“When a man gives his opinion, he’s a man.
When a woman gives her opinion, she’s a bitch.”
Women and men are not the same. No matter how we might wish them to be so, or how often we claim to take no account of gender in living our lives, I’m afraid that we all do. You do it, I do it, we all do it. There are basic biological differences between men and women that affect us all, and we cannot simply put these to one side. As this article points out, “the odds of men and women having evolved the exact same emotional psychology are basically zero”. No matter how much I might yearn for equity, I do not want to achieve it by ‘owning’ male words and attitudes, or behaving more like a man. That would not lead us to greater equity, it would just lead to women behaving more like men in order to gain a fairer share of the power. In order to achieve equity, I think we need to accept that there are what we might term ‘feminine and masculine traits’, and then we should value these equally, in both men and women. We need ‘yin and yang’ to create a balance.
In yesterday’s blog, I associated the current discourse of mastery, knowledge, grit and traditionalism with masculinity and force. While “mastery” and “domain” are obviously gendered, some commentators asked why I said the same about these other concepts. Surely it was sexist to suggest that women couldn’t be ‘forceful’? Surely women can be just as ‘gritty’ and ‘intellectual’ as men, on their own terms? Clearly, they can, but if you tune in to the current discourse, this is not what it tells us. Apparently the best way to get “grit” into children is to bring rugby players and soldiers into schools, and to get children to join the cadets. While there is no reason why such activities should be the preserve of men, that is not the point: they are part of a masculine narrative, in which strength, aggression and force are the way to get things done. The ‘knowledge debate’ is dominated by male voices (if you don’t agree, just look at the big name authors, the traditionalist ‘blogrolls’, or the panel line-ups for conferences on the subject). The term “child centered” has become an insult, with the slogan “no excuses” now seen as a compliment. Only the logical, rational and intellectual can lead us to a rigorous truth. A soft, emotional approach is irrational, illogical, and not to be tolerated. Masculine over feminine. “Stop being a big girl’s blouse.”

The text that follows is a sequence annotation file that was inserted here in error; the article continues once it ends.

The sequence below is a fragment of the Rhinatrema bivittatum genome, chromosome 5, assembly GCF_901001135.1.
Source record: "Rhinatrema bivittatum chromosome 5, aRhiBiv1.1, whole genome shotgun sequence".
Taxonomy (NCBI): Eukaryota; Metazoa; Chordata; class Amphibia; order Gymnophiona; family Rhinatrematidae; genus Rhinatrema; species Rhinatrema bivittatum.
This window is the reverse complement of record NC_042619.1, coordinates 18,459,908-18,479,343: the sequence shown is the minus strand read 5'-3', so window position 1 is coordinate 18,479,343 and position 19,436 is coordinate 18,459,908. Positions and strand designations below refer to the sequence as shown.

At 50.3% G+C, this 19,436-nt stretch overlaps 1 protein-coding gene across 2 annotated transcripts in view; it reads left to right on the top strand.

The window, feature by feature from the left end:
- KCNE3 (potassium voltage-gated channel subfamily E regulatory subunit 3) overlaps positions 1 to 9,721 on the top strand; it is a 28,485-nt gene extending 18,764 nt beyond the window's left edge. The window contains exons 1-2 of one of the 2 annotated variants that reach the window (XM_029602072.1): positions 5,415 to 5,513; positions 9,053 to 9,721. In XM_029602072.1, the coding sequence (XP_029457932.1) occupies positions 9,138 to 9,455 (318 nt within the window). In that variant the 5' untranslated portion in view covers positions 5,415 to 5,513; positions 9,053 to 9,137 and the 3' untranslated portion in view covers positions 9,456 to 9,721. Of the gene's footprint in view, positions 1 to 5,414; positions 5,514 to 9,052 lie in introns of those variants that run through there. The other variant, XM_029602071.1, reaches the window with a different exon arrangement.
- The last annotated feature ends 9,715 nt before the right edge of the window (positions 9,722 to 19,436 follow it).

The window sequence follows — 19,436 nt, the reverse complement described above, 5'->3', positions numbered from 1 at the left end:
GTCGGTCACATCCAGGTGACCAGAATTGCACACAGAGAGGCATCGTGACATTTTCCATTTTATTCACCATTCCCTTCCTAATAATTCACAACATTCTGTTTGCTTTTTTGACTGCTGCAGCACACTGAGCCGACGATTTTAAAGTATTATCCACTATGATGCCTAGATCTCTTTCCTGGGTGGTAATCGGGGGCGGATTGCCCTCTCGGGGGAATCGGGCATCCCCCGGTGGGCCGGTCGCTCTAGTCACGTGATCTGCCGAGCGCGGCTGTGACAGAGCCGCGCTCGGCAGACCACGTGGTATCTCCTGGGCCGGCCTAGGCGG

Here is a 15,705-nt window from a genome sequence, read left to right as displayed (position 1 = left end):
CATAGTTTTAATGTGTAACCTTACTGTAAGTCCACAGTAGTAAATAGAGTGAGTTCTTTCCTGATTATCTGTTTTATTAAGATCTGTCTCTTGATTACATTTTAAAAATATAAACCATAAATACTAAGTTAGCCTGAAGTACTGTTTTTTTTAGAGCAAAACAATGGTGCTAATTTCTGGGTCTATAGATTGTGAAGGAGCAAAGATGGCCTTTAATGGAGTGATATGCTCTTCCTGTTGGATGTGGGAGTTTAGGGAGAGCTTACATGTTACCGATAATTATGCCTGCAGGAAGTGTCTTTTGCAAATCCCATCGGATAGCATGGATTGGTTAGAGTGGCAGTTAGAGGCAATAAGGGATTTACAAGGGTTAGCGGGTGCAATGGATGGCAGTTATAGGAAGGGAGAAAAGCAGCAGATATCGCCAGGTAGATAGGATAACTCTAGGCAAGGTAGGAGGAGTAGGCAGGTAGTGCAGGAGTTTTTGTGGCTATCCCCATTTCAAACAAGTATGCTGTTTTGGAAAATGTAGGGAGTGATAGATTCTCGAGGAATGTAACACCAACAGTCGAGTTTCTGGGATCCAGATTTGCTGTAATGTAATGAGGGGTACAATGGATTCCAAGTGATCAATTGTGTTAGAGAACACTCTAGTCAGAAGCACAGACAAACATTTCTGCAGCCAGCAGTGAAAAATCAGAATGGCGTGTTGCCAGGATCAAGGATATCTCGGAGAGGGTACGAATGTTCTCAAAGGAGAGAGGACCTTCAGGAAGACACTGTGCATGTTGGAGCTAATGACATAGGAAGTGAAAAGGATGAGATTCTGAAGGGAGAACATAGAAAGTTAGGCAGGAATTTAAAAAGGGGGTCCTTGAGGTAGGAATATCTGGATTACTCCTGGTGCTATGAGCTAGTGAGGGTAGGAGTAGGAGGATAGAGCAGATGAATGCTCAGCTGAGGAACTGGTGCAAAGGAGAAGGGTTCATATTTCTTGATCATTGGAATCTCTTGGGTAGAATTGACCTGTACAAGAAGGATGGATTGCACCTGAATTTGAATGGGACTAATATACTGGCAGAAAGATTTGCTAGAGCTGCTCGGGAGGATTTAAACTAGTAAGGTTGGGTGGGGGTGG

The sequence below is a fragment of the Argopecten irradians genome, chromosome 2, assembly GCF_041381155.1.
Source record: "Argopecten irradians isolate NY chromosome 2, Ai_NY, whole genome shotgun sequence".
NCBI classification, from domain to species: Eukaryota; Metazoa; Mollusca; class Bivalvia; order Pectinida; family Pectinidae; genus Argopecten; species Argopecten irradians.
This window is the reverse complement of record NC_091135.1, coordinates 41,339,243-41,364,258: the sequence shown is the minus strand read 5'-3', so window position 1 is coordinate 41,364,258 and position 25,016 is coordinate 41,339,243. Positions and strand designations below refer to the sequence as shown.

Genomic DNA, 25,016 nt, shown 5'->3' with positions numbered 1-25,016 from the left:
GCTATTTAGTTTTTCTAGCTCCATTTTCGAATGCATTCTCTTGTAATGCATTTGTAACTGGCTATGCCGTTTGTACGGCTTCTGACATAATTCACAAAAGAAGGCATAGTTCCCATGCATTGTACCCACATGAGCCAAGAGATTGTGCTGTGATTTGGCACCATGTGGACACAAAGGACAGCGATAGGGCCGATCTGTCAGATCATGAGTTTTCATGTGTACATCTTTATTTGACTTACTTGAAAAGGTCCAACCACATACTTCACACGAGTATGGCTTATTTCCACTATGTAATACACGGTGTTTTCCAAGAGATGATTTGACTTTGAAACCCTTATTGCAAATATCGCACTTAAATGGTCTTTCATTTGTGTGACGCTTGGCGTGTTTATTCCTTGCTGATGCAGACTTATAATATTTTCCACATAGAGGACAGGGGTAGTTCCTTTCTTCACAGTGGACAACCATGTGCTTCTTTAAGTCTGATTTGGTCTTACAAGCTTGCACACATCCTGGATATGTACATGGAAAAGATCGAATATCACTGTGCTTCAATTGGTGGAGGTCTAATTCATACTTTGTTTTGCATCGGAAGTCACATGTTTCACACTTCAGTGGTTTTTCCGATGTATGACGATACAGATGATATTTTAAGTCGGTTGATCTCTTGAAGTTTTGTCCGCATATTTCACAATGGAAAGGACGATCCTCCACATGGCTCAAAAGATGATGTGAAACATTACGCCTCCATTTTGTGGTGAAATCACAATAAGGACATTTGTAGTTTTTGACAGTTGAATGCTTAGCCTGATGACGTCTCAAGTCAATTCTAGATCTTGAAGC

It’s vital to note that this imbalance impacts as much on men as it does on women; perhaps even more so. While women miss out on leadership roles, men suffer from being pushed to take on traditional gender roles, in other ways. They miss out on spending time with their babies. Consider the most recent statistics on male suicides, or this on gender in the prison population: “The male prison population is 82,001 and the female prison population is 3,891.” Why are men 20 times more likely to be in prison than women? Could it be something to do with the way that we bring them up? Is there something about the way society treats men, and the kind of behaviours and attitudes we value in them? Once again, the language we use shines a light on our values, it influences our thinking even when we think that it does not. And so it is that, while I rarely act much “like a lady”, I most certainly do not want to be demonised for behaving “like a girl”.
“The worst thing you can call a girl is a girl.
The worst thing you can call a guy is a girl.
Being a woman is the ultimate insult.”